When Cam Newton emerged from the pile of bodies in the endzone, he placed two hands on his chest and feigned ripping his jersey open, Superman-style.
If the giant “S” logo had actually appeared, no one at Jordan-Hare Stadium would have been surprised.
Newton was not as overwhelming as in previous performances, but was every bit as ebullient as his Auburn Tigers (2010) steamrolled Vanderbilt (2008) 38-0.
The Tigers were almost unstoppable in the run game, grinding up the Commodore defense and averaging 6.4 yards per carry for 331 yards on the day.
“Our offensive line was just outstanding today,” said Auburn coach Gene Chizik, “We controlled the line of scrimmage all game, which paid off with 38 points.”
Michael Dyer led the way with 136 yards, one of four Plainsmen with 50 yards rushing or more. Mario Fannin had two scores on the ground, with Newton depositing one of his own to end the day’s scoring.
“We really invested a lot into the run game today,” said Newton while flashing a million-dollar smile after the game. “My dad always tells me to believe in the hustle, and the o-line and running backs really took that to heart.”
Newton only attempted 14 passes on the afternoon, but with the rushing attack striking gold so often, 107 yards was enough. He tallied a 6 yard score to Philip Lutzenkirchen on the afternoon, but also threw one interception.
For every way the home team profited in the game, the visiting Commodores seemed to struggle.
“We knew coming in that the play of the front seven would be crucial, but the plays just did not get made,” said Vandy coach Bobby Johnson. “We came out flat and it cost us big time.”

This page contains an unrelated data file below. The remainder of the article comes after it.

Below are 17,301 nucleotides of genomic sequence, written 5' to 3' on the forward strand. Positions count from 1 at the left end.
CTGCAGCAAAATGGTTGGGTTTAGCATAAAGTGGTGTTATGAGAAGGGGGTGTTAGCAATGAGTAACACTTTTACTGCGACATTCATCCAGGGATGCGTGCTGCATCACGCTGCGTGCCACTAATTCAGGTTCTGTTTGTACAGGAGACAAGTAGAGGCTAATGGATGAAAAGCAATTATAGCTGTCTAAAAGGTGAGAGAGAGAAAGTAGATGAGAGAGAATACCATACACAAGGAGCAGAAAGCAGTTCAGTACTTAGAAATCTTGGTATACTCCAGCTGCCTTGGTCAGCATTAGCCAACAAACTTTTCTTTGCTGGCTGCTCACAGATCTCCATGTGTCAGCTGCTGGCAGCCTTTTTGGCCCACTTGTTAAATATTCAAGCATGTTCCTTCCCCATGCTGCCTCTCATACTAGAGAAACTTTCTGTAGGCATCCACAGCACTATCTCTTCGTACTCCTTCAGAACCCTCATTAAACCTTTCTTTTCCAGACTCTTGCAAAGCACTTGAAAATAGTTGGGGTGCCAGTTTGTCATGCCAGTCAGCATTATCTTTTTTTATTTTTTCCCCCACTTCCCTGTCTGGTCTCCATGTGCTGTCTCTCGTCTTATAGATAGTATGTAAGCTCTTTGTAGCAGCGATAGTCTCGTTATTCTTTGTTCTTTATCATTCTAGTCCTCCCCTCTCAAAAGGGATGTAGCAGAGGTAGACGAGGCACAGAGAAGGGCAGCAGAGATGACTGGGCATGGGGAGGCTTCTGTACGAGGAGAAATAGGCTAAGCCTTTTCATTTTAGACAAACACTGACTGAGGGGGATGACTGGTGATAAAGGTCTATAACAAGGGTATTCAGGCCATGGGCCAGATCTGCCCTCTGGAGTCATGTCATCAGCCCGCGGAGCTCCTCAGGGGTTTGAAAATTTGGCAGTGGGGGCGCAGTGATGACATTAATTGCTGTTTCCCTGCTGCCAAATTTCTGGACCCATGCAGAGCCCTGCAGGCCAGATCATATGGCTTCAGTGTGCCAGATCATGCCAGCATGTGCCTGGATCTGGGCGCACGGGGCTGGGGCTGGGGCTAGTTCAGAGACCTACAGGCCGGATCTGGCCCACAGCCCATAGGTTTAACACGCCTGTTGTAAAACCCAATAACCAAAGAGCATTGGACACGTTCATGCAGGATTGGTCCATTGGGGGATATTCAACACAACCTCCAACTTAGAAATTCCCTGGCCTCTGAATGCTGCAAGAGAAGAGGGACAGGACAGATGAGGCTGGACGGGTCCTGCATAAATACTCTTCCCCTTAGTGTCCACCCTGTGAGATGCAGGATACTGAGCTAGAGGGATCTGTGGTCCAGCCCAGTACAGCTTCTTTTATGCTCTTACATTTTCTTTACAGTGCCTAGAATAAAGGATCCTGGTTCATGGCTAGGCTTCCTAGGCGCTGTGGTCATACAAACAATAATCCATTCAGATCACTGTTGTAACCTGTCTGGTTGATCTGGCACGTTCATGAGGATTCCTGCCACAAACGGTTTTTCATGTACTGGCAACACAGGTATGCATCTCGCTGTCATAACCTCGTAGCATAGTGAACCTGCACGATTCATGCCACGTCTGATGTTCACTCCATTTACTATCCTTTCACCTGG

The Commodores’ leading rusher Jared Hawkins was unable to get traction, only gaining 64 yards on 17 attempts. As a team, Vandy mustered just 2.5 yards per carry. Mackenzi Adams managed 155 yards through the air, but could never direct his team into the endzone.
The Tigers started early, receiving the opening kickoff and traversed 70 yards in just over two minutes to collect a 7-0 lead. The only play on that drive not gaining over 10 yards was Dyer’s two-yard touchdown plunge.
The defense held on Vanderbilt’s first drive, and Auburn never looked back. The lead would have been greater if not for two missed field goals from the normally automatic Wes Byrum.
“I hated not cashing those two in,” said Byrum. “Luckily, we didn’t need them, so it’s good to get misses out of the system and not cost the team too much.”
The Tigers barely noticed on a day where their opponent ran zero plays in the red zone.
The Tigers are off to the second round, awaiting the winner of Georgia (2002) and Missouri (2007).
“I’m very familiar with Coach Pinkel’s team from my time in the… actually, forget I said anything,” said Chizik after the game. “Whoever we end up facing the next game, I certainly hope our team is as money as they were today.”